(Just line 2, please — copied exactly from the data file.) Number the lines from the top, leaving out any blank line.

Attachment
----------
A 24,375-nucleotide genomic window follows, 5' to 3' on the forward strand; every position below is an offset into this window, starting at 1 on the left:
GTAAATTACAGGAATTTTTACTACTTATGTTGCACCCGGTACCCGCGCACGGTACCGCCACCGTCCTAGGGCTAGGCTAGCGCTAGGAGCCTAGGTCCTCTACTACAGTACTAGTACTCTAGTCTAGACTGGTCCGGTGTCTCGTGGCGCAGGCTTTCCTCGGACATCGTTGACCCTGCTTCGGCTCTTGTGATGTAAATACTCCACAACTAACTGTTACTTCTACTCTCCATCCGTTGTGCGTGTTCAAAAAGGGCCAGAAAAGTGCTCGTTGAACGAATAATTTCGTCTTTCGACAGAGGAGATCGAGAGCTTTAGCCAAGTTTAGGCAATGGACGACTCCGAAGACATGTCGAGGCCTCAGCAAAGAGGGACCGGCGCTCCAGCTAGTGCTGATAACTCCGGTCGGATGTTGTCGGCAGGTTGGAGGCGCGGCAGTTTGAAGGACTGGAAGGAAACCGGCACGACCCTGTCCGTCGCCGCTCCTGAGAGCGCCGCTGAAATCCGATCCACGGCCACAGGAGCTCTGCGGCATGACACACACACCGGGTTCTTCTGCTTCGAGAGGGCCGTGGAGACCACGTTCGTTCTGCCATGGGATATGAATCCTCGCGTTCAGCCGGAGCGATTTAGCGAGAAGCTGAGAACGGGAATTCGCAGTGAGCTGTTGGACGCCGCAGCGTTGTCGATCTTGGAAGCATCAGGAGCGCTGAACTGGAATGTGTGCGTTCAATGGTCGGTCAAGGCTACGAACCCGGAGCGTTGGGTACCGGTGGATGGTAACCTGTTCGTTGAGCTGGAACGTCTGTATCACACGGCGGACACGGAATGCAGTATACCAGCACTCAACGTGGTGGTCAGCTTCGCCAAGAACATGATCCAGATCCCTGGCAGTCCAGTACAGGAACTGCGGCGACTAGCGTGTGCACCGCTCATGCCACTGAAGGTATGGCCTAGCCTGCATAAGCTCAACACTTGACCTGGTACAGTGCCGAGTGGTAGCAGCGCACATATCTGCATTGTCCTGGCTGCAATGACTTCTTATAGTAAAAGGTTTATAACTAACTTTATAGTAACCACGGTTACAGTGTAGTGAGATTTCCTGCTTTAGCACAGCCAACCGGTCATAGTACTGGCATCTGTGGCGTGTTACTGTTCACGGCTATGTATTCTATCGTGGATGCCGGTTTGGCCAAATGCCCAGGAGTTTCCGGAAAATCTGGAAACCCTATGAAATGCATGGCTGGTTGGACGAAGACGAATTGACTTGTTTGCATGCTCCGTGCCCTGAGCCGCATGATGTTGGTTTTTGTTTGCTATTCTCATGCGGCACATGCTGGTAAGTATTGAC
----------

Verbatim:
GTAAATTACAGGAATTTTTACTACTTATGTTGCACCCGGTACCCGCGCACGGTACCGCCACCGTCCTAGGGCTAGGCTAGCGCTAGGAGCCTAGGTCCTCTACTACAGTACTAGTACTCTAGTCTAGACTGGTCCGGTGTCTCGTGGCGCAGGCTTTCCTCGGACATCGTTGACCCTGCTTCGGCTCTTGTGATGTAAATACTCCACAACTAACTGTTACTTCTACTCTCCATCCGTTGTGCGTGTTCAAAAAGGGCCAGAAAAGTGCTCGTTGAACGAATAATTTCGTCTTTCGACAGAGGAGATCGAGAGCTTTAGCCAAGTTTAGGCAATGGACGACTCCGAAGACATGTCGAGGCCTCAGCAAAGAGGGACCGGCGCTCCAGCTAGTGCTGATAACTCCGGTCGGATGTTGTCGGCAGGTTGGAGGCGCGGCAGTTTGAAGGACTGGAAGGAAACCGGCACGACCCTGTCCGTCGCCGCTCCTGAGAGCGCCGCTGAAATCCGATCCACGGCCACAGGAGCTCTGCGGCATGACACACACACCGGGTTCTTCTGCTTCGAGAGGGCCGTGGAGACCACGTTCGTTCTGCCATGGGATATGAATCCTCGCGTTCAGCCGGAGCGATTTAGCGAGAAGCTGAGAACGGGAATTCGCAGTGAGCTGTTGGACGCCGCAGCGTTGTCGATCTTGGAAGCATCAGGAGCGCTGAACTGGAATGTGTGCGTTCAATGGTCGGTCAAGGCTACGAACCCGGAGCGTTGGGTACCGGTGGATGGTAACCTGTTCGTTGAGCTGGAACGTCTGTATCACACGGCGGACACGGAATGCAGTATACCAGCACTCAACGTGGTGGTCAGCTTCGCCAAGAACATGATCCAGATCCCTGGCAGTCCAGTACAGGAACTGCGGCGACTAGCGTGTGCACCGCTCATGCCACTGAAGGTATGGCCTAGCCTGCATAAGCTCAACACTTGACCTGGTACAGTGCCGAGTGGTAGCAGCGCACATATCTGCATTGTCCTGGCTGCAATGACTTCTTATAGTAAAAGGTTTATAACTAACTTTATAGTAACCACGGTTACAGTGTAGTGAGATTTCCTGCTTTAGCACAGCCAACCGGTCATAGTACTGGCATCTGTGGCGTGTTACTGTTCACGGCTATGTATTCTATCGTGGATGCCGGTTTGGCCAAATGCCCAGGAGTTTCCGGAAAATCTGGAAACCCTATGAAATGCATGGCTGGTTGGACGAAGACGAATTGACTTGTTTGCATGCTCCGTGCCCTGAGCCGCATGATGTTGGTTTTTGTTTGCTATTCTCATGCGGCACATGCTGGTAAGTATTGAC